My sister is a beader. She has had a few interesting hobbies in her life, but one she really is actively involved in right now is beading. She started me on my "need for beads" about a year and a half ago, when I was thinking I was going to ask her to make me a bracelet like one I had seen in a catalog. The original was $135 (in Robert Redford's Sundance catalog--what would you expect it cost?) I figured the most unusual piece of the bracelet was the Indian Head nickel button they used for a closure, AND I HAD SOME OF THOSE!
My sister had made some beautiful things for me in the past. But sometimes, she didn't get around to getting the projects done in a timely manner. I should talk, since I have at least three or four sewing projects promised to her that never have been completed.
So, I figured the best way to get the bracelet as quickly as I wanted it was to do it myself. Another hobby for me was born on that day!
I went to Michaels, and for a mere $150 in supplies, I got the materials to make that bracelet for myself. I learned to string beads and attach findings. I created that bracelet, to proudly display it in my drawer (don't know if I have ever worn it.) But, more importantly, the need for beads was created in my heart on that day, and the lust has continued until now!
My sister has always told me of her experiences at bead shows, and at bead stores. Until this spring, I hadn't experienced a bead show, and the only bead store I go to is Michaels. I do shop several on-line bead shops, www.firemountaingems.com and so my inventory of beads has grown exponentially over the year and a half of my hobby. It has about outgrown its alotted shelving in the closet it has been assigned to. No problem, I can add more shelves!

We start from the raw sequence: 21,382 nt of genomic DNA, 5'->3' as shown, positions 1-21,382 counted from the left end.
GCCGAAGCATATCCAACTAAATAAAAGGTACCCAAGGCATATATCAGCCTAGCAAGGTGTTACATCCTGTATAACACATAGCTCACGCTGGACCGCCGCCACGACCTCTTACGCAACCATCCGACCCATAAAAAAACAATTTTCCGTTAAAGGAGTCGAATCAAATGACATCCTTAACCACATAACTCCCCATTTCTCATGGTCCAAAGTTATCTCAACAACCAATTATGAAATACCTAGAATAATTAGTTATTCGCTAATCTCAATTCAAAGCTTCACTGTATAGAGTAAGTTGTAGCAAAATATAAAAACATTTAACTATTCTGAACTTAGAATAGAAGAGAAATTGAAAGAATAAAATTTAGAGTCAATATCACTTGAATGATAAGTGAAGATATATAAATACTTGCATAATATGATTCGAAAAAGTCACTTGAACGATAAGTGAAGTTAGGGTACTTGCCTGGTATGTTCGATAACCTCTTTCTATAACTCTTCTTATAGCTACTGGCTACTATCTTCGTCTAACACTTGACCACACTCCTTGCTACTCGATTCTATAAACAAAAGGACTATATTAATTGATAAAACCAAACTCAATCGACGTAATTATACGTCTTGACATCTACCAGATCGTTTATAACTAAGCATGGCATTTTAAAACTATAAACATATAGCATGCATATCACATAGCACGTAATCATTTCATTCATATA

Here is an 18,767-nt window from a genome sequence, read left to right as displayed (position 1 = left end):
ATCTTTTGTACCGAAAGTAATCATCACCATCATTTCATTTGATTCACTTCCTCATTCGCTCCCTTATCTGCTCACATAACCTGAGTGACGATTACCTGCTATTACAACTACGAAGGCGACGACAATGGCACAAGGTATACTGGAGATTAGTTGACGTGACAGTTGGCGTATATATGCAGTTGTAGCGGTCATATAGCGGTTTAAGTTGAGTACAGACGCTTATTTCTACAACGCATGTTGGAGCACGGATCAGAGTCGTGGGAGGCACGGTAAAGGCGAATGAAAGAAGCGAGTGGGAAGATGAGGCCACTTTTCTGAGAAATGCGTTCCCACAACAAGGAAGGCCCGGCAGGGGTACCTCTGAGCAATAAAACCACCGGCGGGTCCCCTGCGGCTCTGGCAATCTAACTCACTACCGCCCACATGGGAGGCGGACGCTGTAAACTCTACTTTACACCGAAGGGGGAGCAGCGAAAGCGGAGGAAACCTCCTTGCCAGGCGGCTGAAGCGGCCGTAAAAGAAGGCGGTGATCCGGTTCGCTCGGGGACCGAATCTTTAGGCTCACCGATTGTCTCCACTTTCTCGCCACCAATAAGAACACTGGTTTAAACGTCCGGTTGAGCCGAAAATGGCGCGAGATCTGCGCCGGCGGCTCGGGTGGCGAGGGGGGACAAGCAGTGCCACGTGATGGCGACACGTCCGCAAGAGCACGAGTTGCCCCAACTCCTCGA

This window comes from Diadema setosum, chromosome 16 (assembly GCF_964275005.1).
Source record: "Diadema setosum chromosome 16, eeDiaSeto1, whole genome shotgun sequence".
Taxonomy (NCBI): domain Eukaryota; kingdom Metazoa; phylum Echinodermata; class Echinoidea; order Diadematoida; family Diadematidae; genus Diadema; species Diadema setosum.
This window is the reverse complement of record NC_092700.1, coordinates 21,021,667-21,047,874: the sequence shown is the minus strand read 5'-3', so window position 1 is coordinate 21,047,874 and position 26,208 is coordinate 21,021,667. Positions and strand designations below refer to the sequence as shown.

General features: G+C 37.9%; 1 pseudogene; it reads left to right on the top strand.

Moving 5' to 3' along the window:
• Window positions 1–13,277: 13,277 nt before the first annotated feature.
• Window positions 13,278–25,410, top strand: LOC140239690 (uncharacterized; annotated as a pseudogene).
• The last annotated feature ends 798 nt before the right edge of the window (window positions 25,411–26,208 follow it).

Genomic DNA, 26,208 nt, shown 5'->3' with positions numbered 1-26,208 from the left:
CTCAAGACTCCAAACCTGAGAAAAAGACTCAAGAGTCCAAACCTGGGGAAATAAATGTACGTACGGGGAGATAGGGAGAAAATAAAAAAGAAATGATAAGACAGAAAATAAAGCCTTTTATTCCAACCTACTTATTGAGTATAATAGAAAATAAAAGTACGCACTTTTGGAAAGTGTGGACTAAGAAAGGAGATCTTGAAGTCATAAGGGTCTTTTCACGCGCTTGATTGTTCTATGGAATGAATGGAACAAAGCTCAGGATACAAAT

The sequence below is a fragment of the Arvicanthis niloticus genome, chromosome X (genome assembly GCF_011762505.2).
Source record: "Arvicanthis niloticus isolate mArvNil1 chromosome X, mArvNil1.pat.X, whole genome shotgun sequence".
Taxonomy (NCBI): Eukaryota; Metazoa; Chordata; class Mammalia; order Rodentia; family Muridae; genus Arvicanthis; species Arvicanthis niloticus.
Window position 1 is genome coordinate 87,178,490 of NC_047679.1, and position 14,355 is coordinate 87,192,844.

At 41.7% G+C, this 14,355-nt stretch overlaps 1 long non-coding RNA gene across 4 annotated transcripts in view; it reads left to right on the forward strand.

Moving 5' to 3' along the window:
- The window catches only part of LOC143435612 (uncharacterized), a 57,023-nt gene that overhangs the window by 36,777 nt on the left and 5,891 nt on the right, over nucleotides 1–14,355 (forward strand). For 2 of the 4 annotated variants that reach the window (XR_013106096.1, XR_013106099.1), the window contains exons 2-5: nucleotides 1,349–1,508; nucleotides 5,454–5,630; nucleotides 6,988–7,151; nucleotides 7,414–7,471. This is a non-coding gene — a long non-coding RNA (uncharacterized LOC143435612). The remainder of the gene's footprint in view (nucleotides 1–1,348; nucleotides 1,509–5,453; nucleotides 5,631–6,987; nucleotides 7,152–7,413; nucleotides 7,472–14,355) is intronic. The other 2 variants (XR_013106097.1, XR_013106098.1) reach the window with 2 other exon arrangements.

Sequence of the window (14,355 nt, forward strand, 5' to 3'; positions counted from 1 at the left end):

We were very interested in going to a bead store together, and on Dec. 26, we had a little window of time to fit this in. MonkeyGirl also beads, although not as much as she scrapbooks, and she had spotted this bead store near her work one day when they were out for lunch. It is in an area I pass frequently, but it is positioned way back in the corner of a U-shaped strip mall, so it is hard to see from the road. But we found it Friday.
Alas, even though the lights were on in the shop, there was a sign on the door that they were closed Dec. 24, 25 adn 26th. The entire front window was filled with clear cases housing every color and size of Swarovski crystal beads you could imagine. So my silly sister started clawing at the window, pantomiming her desire to get at the beads. Up popped a head from the rear of the store, who slowly edged forward to see who the crazies were who were trying to enter her store! I guess we must have looked like friendly faces, because she did open the door and talked to us. "Yes, you all are cordially invited back tomorrow morning at 9 a.m., when we open up after Christmas." My sister in her most forelorn voice said, "Oh I'm from out of town and won't be here then", so the conversation continued, "Where are you from?", "Portland, OR" --I just nodded in hopes that two sad ladies from out of town might win over her heart to just let us browse. Well, it worked, and she did let us in.
We were like kids in the candy store, and the candy was crystals, gemstones, gold and silver findings, interesting ideas. We gingerly asked if we could make a purchase that day, and the owner said, "sure". Why not? She was doing some set up for future classes, and we were drooling over her many unusual bead sets, an awesome inventory of difficult-to-find stuff and very unique items. The floodgates of ideas opened as we viewed the different bead sets, and we helped each other with ideas of things to use to complete our projects. The floodgates of ideas meant the floodgates of financing our ideas had to also open.
We made her day, it was 2 hours spent in fun and great entertainment, and a net sale of over $300 for the store owner. I guess it was worth her while to respond to two ladies clawing at the window to make her sales quota on that day, even though she was closed for business!
More on her store in future blogs. Glasshopper Studio LLC www.GlasshopperStudio.com